4. Use a Password Manager. Since our passwords all should be long and unique, it’s unreasonable to expect anyone to remember all of the passwords that an average person must use. Using a password manager will relieve you of that burden because you can store all of your passwords in the password manager and you won’t have to remember any of them. Password managers can also automatically enter your passwords into websites for you.

Reducing security concerns also encompasses firmware updates and patching software for anything Internet-connected, including DVRs, your home router, and smart devices. Learn more about reducing potential hacks of Internet-connected devices in this Hikvision blog: “Hikvision Cybersecurity Director Discusses Vulnerabilities in IoT Devices.”

IMPORTANT! This model requires non-standard firmware. Do Not Install standard firmware (e.g. v.4.1.xx) on this model. Doing so will permanently damage your system. You must use custom firmware v.4.1.25 from the iDS-9632NXI-I8/16S product page.

View the most updated version of this document here:


The I-series NVR (such as the DS-7716NI-I4) is one of Hikvision's most popular and feature-rich recorders. As such, many firmware revisions have been introduced over the years to continually ensure the product is compatible with the newest technology available. Due to the many revisions, we recommend that the user closely follows the instructions below in order to reduce the amount of time spent as well as the chance of failure.


Database Optimization and Repair

As more affordable IP cameras are introduced over time with greater video resolution and data sizes, more efficient database management also becomes necessary. The introduction of firmware v4.0 brought about a new database architecture in order to be futureproof.


After upgrading to v4.X, the recorder database will need to be converted and optimized. If you are experiencing issues where playback is expected but not found, make sure "Database Repair" is performed as indicated in the procedures and scenarios below.


Preparing the Upgrade

Before proceeding with upgrade, it is recommended that NVR configuration file is exported from the NVR over the network or on to a local USB drive.


Upgrading from v3.4.92 build 170518 or Older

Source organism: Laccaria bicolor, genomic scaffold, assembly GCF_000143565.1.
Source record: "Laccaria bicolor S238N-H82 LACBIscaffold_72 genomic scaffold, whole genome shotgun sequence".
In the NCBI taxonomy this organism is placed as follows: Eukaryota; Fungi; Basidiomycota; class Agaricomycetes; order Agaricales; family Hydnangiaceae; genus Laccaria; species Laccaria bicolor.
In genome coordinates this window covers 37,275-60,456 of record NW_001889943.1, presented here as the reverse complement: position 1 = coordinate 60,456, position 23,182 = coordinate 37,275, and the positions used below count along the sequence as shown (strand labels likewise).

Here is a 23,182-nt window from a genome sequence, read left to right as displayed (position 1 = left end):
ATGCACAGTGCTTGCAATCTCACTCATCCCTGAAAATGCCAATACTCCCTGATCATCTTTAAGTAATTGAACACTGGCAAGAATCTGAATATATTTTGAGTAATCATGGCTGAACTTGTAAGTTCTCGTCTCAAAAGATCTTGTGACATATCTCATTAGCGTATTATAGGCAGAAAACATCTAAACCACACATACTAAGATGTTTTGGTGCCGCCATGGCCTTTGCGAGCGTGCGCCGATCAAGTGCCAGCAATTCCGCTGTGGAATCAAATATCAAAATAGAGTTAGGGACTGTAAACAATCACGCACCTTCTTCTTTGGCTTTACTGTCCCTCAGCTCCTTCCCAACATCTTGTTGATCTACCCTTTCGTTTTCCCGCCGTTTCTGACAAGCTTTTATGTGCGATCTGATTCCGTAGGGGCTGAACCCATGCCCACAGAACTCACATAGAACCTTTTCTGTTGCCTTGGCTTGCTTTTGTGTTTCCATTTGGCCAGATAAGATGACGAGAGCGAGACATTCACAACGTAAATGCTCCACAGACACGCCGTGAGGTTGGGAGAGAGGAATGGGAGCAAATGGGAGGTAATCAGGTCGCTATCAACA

1. All recorders must reach v3.4.92 before proceeding further. Upgrading from versions before v3.4.92 directly to any version of v4.X will likely cause the recorder to fail.
  2. If the recorder is already at v3.4.92, a full factory default is highly recommended before upgrading to any version of v4.X. There is a high chance of unit failure (requiring RMA) if the unit is not defaulted before upgrade.
  3. After reaching v3.4.92 and performing a full factory default, an upgrade directly to v4.50.00 is acceptable.
  4. After the upgrade is completed and the recorder is reprogrammed, it may be beneficial to perform a Database Repair. For details, refer to the section "Database Optimization and Repair" above.
  5. To verify repair progress, you may refer to the HDD status, or search the recorder log for repair started and stopped entries. Note that while the HDD is repairing, new recordings are still being made, but some existing recordings may not be searchable until repair is complete.
  6. If you continue to observe playback issues after database repair, ensure there are no power, network, or motion detection issues. Should the problem persist, contact technical support.


Upgrading from Any v4.X Build to v4.50.00.

  1. Any v4.X build can be upgraded directly to v4.50.00.
  2. Export configuration is highly recommended before performing the upgrade.
  3. If upgrading from any v4.X version that was not v4.22.005, a Database Repair is recommended. Refer to Step 4 and onwards in the previous section.



Downgrading is not recommended. Due to new features and parameters constantly being added, downgrading may cause the NVR to factory default itself or require a manual default to operate properly.